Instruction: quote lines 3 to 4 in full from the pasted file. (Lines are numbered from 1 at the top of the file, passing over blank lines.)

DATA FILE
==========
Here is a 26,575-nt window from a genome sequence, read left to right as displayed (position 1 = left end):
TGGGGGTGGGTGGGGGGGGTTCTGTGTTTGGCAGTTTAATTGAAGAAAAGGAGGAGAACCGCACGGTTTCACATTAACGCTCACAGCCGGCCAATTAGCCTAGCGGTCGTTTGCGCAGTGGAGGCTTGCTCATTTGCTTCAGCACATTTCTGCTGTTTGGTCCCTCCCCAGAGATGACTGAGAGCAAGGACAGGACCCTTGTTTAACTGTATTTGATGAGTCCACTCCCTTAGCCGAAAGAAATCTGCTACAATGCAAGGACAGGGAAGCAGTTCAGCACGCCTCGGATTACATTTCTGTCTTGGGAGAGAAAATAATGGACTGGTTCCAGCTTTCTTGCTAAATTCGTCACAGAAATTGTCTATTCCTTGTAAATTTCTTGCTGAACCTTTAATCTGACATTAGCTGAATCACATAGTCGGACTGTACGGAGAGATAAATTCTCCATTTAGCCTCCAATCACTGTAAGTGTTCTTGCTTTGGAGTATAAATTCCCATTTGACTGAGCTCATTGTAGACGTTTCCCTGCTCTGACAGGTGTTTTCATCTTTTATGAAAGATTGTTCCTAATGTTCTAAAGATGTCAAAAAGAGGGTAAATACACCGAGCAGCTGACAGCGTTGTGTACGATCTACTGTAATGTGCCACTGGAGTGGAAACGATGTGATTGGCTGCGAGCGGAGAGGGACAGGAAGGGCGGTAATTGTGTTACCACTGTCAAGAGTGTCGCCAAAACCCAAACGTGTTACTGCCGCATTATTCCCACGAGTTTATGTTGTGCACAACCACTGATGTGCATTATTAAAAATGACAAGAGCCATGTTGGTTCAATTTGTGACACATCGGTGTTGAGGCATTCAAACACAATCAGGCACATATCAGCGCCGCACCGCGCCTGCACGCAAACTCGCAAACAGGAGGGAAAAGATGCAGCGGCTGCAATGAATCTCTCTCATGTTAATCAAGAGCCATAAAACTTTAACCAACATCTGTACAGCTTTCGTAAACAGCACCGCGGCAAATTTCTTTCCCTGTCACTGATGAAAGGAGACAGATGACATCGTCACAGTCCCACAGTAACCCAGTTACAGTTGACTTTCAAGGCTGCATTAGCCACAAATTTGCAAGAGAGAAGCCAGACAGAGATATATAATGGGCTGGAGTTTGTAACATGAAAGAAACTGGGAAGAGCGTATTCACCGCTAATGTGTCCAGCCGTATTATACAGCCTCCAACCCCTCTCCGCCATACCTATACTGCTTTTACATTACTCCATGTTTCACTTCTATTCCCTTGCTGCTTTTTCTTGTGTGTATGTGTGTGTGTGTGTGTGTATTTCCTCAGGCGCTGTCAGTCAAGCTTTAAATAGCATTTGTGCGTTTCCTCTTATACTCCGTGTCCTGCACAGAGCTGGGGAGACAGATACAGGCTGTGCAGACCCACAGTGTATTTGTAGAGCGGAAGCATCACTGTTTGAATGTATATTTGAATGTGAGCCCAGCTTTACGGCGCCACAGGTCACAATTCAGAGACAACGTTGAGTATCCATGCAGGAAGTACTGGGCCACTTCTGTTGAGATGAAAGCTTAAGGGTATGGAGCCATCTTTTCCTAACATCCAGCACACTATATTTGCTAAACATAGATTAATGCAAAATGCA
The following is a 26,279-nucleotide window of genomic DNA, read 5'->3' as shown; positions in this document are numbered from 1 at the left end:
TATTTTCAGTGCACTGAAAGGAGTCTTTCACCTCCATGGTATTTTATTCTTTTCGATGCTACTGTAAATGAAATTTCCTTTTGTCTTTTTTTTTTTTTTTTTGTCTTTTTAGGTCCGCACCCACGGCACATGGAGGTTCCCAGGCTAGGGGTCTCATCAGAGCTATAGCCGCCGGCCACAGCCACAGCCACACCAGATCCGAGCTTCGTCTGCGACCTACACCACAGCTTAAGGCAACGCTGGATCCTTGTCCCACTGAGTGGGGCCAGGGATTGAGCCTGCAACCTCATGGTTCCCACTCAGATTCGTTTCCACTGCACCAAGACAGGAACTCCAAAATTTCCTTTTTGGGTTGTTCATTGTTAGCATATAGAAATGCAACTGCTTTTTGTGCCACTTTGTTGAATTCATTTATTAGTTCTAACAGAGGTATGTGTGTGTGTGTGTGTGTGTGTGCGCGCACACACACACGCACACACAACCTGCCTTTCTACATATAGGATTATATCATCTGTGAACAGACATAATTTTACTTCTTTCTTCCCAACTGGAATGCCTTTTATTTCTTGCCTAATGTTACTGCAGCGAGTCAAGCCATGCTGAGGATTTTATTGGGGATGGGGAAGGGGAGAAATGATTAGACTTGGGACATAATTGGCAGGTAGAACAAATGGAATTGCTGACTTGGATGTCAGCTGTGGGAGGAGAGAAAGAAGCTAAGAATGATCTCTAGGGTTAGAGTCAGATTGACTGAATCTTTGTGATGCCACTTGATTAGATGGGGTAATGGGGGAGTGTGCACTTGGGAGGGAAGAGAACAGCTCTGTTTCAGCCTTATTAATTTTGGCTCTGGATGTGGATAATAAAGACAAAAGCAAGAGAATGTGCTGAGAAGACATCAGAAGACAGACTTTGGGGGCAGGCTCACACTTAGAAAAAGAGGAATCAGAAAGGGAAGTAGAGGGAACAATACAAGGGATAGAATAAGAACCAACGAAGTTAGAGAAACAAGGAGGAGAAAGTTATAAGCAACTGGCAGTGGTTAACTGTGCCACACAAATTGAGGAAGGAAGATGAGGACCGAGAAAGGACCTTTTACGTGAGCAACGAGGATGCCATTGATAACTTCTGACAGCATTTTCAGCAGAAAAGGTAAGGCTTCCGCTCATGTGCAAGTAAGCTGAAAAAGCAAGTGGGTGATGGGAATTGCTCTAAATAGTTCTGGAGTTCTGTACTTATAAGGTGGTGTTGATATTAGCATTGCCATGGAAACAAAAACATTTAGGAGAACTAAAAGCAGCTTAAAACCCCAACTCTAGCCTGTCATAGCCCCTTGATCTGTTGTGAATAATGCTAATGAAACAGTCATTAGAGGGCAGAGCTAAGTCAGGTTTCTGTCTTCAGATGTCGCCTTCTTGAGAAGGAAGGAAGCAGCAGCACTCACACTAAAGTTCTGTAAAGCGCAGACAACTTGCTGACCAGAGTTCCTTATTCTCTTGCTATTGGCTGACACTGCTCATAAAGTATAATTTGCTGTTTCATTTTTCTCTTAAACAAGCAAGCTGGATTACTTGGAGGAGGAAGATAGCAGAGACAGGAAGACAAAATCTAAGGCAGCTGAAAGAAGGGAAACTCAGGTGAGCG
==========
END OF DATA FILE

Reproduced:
The following is a 26,279-nucleotide window of genomic DNA, read 5'->3' as shown; positions in this document are numbered from 1 at the left end:
TATTTTCAGTGCACTGAAAGGAGTCTTTCACCTCCATGGTATTTTATTCTTTTCGATGCTACTGTAAATGAAATTTCCTTTTGTCTTTTTTTTTTTTTTTTTGTCTTTTTAGGTCCGCACCCACGGCACATGGAGGTTCCCAGGCTAGGGGTCTCATCAGAGCTATAGCCGCCGGCCACAGCCACAGCCACACCAGATCCGAGCTTCGTCTGCGACCTACACCACAGCTTAAGGCAACGCTGGATCCTTGTCCCACTGAGTGGGGCCAGGGATTGAGCCTGCAACCTCATGGTTCCCACTCAGATTCGTTTCCACTGCACCAAGACAGGAACTCCAAAATTTCCTTTTTGGGTTGTTCATTGTTAGCATATAGAAATGCAACTGCTTTTTGTGCCACTTTGTTGAATTCATTTATTAGTTCTAACAGAGGTATGTGTGTGTGTGTGTGTGTGTGTGCGCGCACACACACACGCACACACAACCTGCCTTTCTACATATAGGATTATATCATCTGTGAACAGACATAATTTTACTTCTTTCTTCCCAACTGGAATGCCTTTTATTTCTTGCCTAATGTTACTGCAGCGAGTCAAGCCATGCTGAGGATTTTATTGGGGATGGGGAAGGGGAGAAATGATTAGACTTGGGACATAATTGGCAGGTAGAACAAATGGAATTGCTGACTTGGATGTCAGCTGTGGGAGGAGAGAAAGAAGCTAAGAATGATCTCTAGGGTTAGAGTCAGATTGACTGAATCTTTGTGATGCCACTTGATTAGATGGGGTAATGGGGGAGTGTGCACTTGGGAGGGAAGAGAACAGCTCTGTTTCAGCCTTATTAATTTTGGCTCTGGATGTGGATAATAAAGACAAAAGCAAGAGAATGTGCTGAGAAGACATCAGAAGACAGACTTTGGGGGCAGGCTCACACTTAGAAAAAGAGGAATCAGAAAGGGAAGTAGAGGGAACAATACAAGGGATAGAATAAGAACCAACGAAGTTAGAGAAACAAGGAGGAGAAAGTTATAAGCAACTGGCAGTGGTTAACTGTGCCACACAAATTGAGGAAGGAAGATGAGGACCGAGAAAGGACCTTTTACGTGAGCAACGAGGATGCCATTGATAACTTCTGACAGCATTTTCAGCAGAAAAGGTAAGGCTTCCGCTCATGTGCAAGTAAGCTGAAAAAGCAAGTGGGTGATGGGAATTGCTCTAAATAGTTCTGGAGTTCTGTACTTATAAGGTGGTGTTGATATTAGCATTGCCATGGAAACAAAAACATTTAGGAGAACTAAAAGCAGCTTAAAACCCCAACTCTAGCCTGTCATAGCCCCTTGATCTGTTGTGAATAATGCTAATGAAACAGTCATTAGAGGGCAGAGCTAAGTCAGGTTTCTGTCTTCAGATGTCGCCTTCTTGAGAAGGAAGGAAGCAGCAGCACTCACACTAAAGTTCTGTAAAGCGCAGACAACTTGCTGACCAGAGTTCCTTATTCTCTTGCTATTGGCTGACACTGCTCATAAAGTATAATTTGCTGTTTCATTTTTCTCTTAAACAAGCAAGCTGGATTACTTGGAGGAGGAAGATAGCAGAGACAGGAAGACAAAATCTAAGGCAGCTGAAAGAAGGGAAACTCAGGTGAGCG